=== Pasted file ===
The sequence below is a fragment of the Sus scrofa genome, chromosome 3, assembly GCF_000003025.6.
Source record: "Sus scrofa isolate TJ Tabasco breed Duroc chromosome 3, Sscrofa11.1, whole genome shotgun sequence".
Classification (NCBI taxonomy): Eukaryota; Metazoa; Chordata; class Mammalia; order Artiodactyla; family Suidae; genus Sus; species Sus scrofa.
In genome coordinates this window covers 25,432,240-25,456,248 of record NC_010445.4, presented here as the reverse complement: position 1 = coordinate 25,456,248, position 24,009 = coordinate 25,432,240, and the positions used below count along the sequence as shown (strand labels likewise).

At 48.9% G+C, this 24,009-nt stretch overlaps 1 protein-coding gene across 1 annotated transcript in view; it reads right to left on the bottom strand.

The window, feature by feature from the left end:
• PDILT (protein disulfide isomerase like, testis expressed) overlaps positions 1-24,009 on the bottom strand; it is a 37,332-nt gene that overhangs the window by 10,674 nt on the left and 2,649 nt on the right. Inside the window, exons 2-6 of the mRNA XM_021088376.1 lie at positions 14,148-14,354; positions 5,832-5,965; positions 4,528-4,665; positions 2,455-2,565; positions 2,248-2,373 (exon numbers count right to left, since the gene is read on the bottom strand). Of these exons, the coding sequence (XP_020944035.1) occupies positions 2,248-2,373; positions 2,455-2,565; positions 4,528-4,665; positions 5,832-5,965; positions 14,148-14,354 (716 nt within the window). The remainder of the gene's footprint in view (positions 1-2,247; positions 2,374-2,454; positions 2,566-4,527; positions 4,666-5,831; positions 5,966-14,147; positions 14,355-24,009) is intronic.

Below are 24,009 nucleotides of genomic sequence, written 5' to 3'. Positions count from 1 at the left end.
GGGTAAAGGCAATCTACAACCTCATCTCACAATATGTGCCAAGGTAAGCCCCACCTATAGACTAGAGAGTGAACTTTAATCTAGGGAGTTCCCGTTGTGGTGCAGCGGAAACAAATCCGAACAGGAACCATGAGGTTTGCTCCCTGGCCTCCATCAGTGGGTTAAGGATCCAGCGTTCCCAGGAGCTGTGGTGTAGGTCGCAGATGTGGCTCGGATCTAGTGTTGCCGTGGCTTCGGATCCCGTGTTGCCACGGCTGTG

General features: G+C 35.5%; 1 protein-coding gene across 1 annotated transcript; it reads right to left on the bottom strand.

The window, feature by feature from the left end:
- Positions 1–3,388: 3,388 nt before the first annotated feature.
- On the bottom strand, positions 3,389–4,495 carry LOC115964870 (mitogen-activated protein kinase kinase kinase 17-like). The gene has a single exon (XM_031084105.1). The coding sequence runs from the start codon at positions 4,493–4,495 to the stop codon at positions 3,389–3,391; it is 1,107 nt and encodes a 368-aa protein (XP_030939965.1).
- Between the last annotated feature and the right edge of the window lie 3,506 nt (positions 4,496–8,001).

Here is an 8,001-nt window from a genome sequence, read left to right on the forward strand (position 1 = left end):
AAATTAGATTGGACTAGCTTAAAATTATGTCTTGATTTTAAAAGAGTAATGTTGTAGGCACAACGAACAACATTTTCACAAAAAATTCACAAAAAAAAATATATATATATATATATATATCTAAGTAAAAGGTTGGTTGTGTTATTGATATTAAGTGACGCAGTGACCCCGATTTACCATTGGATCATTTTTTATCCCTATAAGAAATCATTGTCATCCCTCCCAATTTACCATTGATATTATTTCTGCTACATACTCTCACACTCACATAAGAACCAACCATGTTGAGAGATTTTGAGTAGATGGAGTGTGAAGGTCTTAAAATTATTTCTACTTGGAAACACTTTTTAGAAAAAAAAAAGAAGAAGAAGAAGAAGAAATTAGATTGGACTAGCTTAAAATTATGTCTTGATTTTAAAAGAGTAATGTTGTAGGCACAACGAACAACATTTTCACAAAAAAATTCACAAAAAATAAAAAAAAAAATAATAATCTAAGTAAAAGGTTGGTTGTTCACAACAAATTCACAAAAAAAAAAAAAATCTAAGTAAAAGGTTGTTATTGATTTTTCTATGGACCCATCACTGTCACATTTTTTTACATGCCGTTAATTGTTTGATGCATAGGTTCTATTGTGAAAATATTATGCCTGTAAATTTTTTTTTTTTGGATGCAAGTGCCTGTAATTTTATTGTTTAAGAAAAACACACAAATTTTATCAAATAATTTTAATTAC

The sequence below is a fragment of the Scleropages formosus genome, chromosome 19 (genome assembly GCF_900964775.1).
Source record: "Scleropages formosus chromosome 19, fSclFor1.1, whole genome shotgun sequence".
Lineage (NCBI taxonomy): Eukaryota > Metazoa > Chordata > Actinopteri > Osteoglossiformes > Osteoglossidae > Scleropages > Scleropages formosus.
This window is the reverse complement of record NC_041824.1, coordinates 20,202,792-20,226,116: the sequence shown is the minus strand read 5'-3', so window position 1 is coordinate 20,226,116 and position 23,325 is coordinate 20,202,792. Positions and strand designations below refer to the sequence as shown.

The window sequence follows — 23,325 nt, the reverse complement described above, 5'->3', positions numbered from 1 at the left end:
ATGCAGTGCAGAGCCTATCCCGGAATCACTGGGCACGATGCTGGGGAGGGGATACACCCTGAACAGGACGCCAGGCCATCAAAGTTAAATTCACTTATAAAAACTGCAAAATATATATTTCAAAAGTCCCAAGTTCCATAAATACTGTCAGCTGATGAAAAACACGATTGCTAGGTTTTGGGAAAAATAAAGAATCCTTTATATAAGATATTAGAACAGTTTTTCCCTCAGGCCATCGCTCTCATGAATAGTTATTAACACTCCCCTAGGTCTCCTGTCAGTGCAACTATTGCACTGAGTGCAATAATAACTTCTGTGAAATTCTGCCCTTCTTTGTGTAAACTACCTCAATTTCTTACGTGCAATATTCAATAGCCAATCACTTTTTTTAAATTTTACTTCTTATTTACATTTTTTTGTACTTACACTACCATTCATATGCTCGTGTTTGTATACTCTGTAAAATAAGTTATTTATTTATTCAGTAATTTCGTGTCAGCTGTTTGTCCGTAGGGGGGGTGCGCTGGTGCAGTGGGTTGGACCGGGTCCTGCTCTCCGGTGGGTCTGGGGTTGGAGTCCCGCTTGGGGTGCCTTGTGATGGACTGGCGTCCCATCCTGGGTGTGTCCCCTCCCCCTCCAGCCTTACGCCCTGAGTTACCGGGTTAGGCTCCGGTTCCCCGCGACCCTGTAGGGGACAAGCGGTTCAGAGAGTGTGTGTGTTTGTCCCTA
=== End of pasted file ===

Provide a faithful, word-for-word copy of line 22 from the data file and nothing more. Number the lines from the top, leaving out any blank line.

ATGCAGTGCAGAGCCTATCCCGGAATCACTGGGCACGATGCTGGGGAGGGGATACACCCTGAACAGGACGCCAGGCCATCAAAGTTAAATTCACTTATAAAAACTGCAAAATATATATTTCAAAAGTCCCAAGTTCCATAAATACTGTCAGCTGATGAAAAACACGATTGCTAGGTTTTGGGAAAAATAAAGAATCCTTTATATAAGATATTAGAACAGTTTTTCCCTCAGGCCATCGCTCTCATGAATAGTTATTAACACTCCCCTAGGTCTCCTGTCAGTGCAACTATTGCACTGAGTGCAATAATAACTTCTGTGAAATTCTGCCCTTCTTTGTGTAAACTACCTCAATTTCTTACGTGCAATATTCAATAGCCAATCACTTTTTTTAAATTTTACTTCTTATTTACATTTTTTTGTACTTACACTACCATTCATATGCTCGTGTTTGTATACTCTGTAAAATAAGTTATTTATTTATTCAGTAATTTCGTGTCAGCTGTTTGTCCGTAGGGGGGGTGCGCTGGTGCAGTGGGTTGGACCGGGTCCTGCTCTCCGGTGGGTCTGGGGTTGGAGTCCCGCTTGGGGTGCCTTGTGATGGACTGGCGTCCCATCCTGGGTGTGTCCCCTCCCCCTCCAGCCTTACGCCCTGAGTTACCGGGTTAGGCTCCGGTTCCCCGCGACCCTGTAGGGGACAAGCGGTTCAGAGAGTGTGTGTGTTTGTCCCTA